Engineered microbial systems for enhanced conversion of lignocellulosic biomass

James G Elkins, Babu Raman, Martin Keller
Current Opinion in Biotechnology 2010, 21 (5): 657-62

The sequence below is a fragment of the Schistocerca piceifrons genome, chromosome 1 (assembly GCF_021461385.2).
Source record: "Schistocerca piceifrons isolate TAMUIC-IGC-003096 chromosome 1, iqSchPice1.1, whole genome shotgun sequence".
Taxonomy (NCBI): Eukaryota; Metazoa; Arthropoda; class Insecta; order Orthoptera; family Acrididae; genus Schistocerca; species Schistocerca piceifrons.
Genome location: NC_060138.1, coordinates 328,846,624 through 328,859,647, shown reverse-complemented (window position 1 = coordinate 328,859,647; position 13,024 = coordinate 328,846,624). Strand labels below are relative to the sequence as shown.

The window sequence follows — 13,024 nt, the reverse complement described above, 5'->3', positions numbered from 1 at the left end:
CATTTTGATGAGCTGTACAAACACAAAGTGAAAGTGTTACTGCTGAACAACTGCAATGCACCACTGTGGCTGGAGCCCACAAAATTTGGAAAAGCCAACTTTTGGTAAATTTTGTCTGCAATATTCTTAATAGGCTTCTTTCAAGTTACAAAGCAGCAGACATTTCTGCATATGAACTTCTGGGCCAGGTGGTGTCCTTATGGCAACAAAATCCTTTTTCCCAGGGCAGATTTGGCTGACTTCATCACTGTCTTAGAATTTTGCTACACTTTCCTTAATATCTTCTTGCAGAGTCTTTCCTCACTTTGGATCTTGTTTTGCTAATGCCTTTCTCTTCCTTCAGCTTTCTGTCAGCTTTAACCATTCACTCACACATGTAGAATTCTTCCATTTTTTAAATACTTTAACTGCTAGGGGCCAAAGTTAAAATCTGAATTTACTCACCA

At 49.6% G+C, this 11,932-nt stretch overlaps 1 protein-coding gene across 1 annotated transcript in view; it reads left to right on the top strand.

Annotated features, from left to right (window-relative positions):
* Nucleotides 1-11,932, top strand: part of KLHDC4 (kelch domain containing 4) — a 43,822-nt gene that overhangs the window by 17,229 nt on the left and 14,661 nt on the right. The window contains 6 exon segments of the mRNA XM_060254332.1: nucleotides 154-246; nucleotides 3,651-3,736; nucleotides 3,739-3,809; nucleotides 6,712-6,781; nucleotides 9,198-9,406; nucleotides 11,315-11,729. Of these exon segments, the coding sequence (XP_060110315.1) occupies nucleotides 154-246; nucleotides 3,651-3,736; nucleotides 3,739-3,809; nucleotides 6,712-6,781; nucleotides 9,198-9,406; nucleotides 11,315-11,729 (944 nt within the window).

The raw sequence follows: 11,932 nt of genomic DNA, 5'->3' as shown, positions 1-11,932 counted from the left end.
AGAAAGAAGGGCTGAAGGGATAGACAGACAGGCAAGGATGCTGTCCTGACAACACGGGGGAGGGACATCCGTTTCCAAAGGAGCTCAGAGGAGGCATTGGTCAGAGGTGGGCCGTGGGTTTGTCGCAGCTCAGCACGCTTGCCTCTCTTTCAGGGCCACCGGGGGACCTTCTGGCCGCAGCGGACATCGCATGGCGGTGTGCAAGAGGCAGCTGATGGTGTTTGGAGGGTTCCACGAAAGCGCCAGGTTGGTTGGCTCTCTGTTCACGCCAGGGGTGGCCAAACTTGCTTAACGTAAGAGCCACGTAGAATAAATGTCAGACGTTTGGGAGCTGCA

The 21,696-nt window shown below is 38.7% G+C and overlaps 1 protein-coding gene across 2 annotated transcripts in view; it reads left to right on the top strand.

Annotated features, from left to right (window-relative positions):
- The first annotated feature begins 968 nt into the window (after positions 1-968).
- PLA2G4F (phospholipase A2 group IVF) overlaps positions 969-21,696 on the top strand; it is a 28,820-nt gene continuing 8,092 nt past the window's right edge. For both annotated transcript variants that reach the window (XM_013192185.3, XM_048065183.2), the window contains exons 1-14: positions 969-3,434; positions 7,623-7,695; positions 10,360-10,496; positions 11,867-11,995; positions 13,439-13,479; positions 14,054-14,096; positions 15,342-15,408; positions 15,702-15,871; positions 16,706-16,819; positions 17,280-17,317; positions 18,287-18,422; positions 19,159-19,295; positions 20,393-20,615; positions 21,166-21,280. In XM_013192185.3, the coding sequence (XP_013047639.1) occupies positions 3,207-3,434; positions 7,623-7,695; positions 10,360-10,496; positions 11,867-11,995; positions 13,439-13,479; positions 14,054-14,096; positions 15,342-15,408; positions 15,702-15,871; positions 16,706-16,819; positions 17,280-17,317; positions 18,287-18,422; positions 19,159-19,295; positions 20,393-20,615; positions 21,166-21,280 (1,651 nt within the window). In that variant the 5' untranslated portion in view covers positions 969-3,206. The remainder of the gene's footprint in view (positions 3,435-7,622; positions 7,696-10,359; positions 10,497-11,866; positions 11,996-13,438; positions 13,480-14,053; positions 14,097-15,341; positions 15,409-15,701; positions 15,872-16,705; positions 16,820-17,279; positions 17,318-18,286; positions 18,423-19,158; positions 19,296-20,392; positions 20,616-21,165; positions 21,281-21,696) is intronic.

In order for plant biomass to become a viable feedstock for meeting the future demand for liquid fuels, efficient and cost-effective processes must exist to breakdown cellulosic materials into their primary components. A one-pot conversion strategy or, consolidated bioprocessing, of biomass into ethanol would provide the most cost-effective route to renewable fuels and the realization of this technology is being actively pursued by both multi-disciplinary research centers and industrialists working at the very cutting edge of the field. Although a diverse range of bacteria and fungi possess the enzymatic machinery capable of hydrolyzing plant-derived polymers, none discovered so far meet the requirements for an industrial strength biocatalyst for the direct conversion of biomass to combustible fuels. Synthetic biology combined with a better fundamental understanding of enzymatic cellulose hydrolysis at the molecular level is enabling the rational engineering of microorganisms for utilizing cellulosic materials with simultaneous conversion to fuel.


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